Another potential problem was the consistent paradox of views among the leading nations. Britain and Austria frequently sided with each other and found themselves juxtaposed with Russian and Prussian thought. This would be over come further into the conference for reasons that will become apparent.

The Congress was eventually successful however, for many reasons. Nationalism was an issue at the time and a potential obstruction, but most European leaders felt peace was far more important than liberal and nationalistic ideas, and as a result neither idea could truly assert itself. Also those involved could clearly be described as realistic. That is, none involved felt they were going to benefit the most from every decision, and it is likely none wanted to, knowing that such a result would place them in a hegemonic role, one much more likely to draw the military attention of other states. As a result none involved adhered to a strict nationalistic ideology and compromise was achieved.

A third and far more important reason was simply the structure of the Vienna Congress. Major decisions were voted on by Britain, Austria, Prussia, and Russia; however, as mentioned earlier, this was ideal for frequent 50-50 splits in votes. Partially to solve this problem and partially because of a presentation by Prince Charles de Talleyrand, the French foreign minister, a committee of eight consisting of (among others) France, Portugal, Spain, and Sweden was added and counted as a collective vote.5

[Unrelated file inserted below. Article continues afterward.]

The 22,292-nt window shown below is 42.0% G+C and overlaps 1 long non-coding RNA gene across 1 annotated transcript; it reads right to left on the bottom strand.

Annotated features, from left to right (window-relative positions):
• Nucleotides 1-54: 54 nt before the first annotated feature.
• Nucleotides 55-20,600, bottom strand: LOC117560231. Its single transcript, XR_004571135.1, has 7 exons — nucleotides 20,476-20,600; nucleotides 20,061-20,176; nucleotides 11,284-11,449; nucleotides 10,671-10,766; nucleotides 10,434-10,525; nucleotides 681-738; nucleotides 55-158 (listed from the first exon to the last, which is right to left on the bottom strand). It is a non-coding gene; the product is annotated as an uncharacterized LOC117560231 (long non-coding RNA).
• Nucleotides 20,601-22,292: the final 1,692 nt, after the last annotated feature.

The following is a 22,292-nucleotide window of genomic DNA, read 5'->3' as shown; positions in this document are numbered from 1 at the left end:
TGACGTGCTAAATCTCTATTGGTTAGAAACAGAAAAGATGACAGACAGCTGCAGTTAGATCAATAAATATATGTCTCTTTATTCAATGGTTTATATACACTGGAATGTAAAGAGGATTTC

Additionally there were numerous territorial changes. By the end of the congress France had lost all territory conquered by Napoleon, Britain had gained strategic colonies and control of the seas, and France had an army of occupation within its borders. Prussia was given much of Saxony, important parts of Westphalia, and the Rhine Province. The Dutch Republic and the Austrian Netherlands united forming the kingdom of the Netherlands. Norway and Sweden were united under one ruler, and Switzerland became a neutral power. Russia was not left entirely empty handed either; it gained all of Finland and effectively controlled the new kingdom of Poland. To complete the balance Austria regained territory lost along with Lombardia and Venice (portions of Germany and Italy), and France and Spain were restored to monarchies under Louis XVIII and Ferdinand VII respectively. 6

Subsequent Institutions